Unknown to Toulouse residents, the Lespinet-Lasvigne castle belonged to Jean-Mathias Riquet, son of the designer of the Canal du Midi, in the 17th century. Its extraordinary park, which once overlooked the waterway, is now home to a Republican security firm. Guide.
Access is from the road to Narbonne via a 400 meter driveway lined with sycamore trees. The building and its extensive park with centuries-old trees have been the property of Republican Security Company (CRS) 27 and property of the Department of the Interior since the 1950s.The site is not accessible, but from the parking lot Outside, you can see part of the building and its very well preserved see watchtowers. Unlike the Château de Lespinet-Ramel, seat of Creps, and the Château de Lespinet-Raynal, which now houses the Envol des Pionniers, the Château de Lespinet-Lasvigne is unknown to most Toulouse residents. Few know that it was the former property of Jean-Mathias Riquet, former Deputy President of Toulouse Parliament and son of the brilliant Canal du Midi designer Pierre-Paul Riquet. It was he who finished his father’s work, inaugurated in 1681, and became its director. In 1695, after helping to beautify the Bonrepos-Riquet estate, a family estate, Jean-Mathias bought his own country estate, the Château de Lespinet-Lasvigne. This property on the outskirts of Toulouse then went to the Canal du Midi.
three hundred orange trees
Through this waterway, the new owner transported all the materials needed for the renovation of the building, the construction of an orangery and the development of an extensive park with its French-style flower beds, groves and lined paths. Jean-Mathias Riquet, a great lover of art, made this landscaped garden the scene of several sculptures. There was also a flying Mercury in bronze made in 1624 by Bernard Py on a model by Jean de Bologne and preserved in the Musée des Augustins. “The work accounts preserved in the departmental archives describe the nature and extent of the work done by Jean-Mathias Riquet in 1699. He invested colossal sums in his possessions. This is how we learned that he had brought about 300 orange trees, mainly from Meudon, to decorate his gardens and had a rotunda built at the level of the canal so that the boats that transported the goods could maneuver,” explains Rémi Desalbres, architect of the of the Arc & Sites company, which was interested in the building as part of an expertise on the Canal du Midi. From the old park only the huge trees seem to have survived the centuries. They surround the Renaissance chateau, which has preserved its compact and fortified appearance with its corbelled towers at the four corners of the building.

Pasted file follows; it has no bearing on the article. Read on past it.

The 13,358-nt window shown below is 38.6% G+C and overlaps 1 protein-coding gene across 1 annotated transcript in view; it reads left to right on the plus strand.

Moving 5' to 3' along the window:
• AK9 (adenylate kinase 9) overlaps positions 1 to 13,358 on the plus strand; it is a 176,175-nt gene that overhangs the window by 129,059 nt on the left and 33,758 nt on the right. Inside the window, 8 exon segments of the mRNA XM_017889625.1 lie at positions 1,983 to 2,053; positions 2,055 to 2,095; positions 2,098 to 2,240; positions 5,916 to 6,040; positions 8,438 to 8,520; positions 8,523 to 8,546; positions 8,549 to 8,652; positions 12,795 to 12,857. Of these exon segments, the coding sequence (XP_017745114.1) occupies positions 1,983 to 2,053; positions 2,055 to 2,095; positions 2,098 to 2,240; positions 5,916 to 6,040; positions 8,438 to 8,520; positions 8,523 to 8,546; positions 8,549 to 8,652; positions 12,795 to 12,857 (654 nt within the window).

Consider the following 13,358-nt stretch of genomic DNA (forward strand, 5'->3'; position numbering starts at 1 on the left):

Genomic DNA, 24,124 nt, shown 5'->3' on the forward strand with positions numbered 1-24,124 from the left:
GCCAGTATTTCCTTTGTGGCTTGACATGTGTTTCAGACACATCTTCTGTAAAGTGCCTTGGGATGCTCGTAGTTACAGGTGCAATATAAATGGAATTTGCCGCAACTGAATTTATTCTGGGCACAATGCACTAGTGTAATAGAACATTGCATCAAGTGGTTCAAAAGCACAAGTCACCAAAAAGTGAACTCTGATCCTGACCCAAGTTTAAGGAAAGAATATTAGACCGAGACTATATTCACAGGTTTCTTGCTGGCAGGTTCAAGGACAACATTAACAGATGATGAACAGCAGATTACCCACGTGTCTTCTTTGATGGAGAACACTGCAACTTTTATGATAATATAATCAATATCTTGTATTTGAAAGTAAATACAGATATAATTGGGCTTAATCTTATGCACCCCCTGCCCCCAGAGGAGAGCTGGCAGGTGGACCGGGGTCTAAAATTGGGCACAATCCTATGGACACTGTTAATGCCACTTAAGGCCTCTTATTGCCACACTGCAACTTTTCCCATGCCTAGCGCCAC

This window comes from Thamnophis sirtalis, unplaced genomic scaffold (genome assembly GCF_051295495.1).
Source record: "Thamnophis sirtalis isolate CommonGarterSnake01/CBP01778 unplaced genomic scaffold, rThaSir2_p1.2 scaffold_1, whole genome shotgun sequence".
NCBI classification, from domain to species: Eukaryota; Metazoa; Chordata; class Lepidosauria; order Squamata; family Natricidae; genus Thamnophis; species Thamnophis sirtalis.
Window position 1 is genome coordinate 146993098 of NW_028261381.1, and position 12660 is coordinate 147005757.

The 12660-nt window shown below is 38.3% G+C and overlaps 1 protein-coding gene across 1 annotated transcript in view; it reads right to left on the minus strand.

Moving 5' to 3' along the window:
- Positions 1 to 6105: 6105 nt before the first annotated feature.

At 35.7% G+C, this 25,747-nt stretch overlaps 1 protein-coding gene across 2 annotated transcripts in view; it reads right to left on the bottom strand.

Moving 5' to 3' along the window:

It has a rectangular floor plan and consists of a basement with beautiful stone paving, which once housed the kitchens, a raised ground floor with a large living room and two floors accessed by a spiral staircase, some with original wooden balustrades. Large mullioned windows, characteristic of the 16th and early 17th centuries, have also survived on the facades. The mullions and transoms of finely carved stone are reminiscent of those found in Toulouse mansions. The skylights with triangular gables on the roof were probably created later. At the bottom of the building and on the north porch, cannons were kept by Jean-Mathias Riquet, circular openings that allowed firearms to be fired to protect his country house from possible robbers. This wealthy nobleman, who would later, in 1712, buy Pennautier’s beautiful private house on rue Vélane, had a brick wall made on his arrival, parts of which still remain. After his death in 1714 his wife separated from the castle. Several owners followed one another, including one who undoubtedly gave the building its name until the Sans family sold it to the state in 1951. 19th century in the style and spirit of Riquet. More extensive renovations took place in the late 19th or early 20th century. On the facades, a cement coating covered the original brick cladding, making one forget the old architecture of the castle. The bricks, visible in some places and shaped at the level of the openings, are of high quality and should be seen,” says Rémi Desalbres. But for this expert, the main interest of the Lespinet-Lasvigne castle lies in its park. “This huge ensemble is inextricably linked to the Canal du Midi. It has come to enrich the heritage of this unique work classified by Unesco. The history of this rare garden has been forgotten, but it deserves further study and restoration to its riquet state.”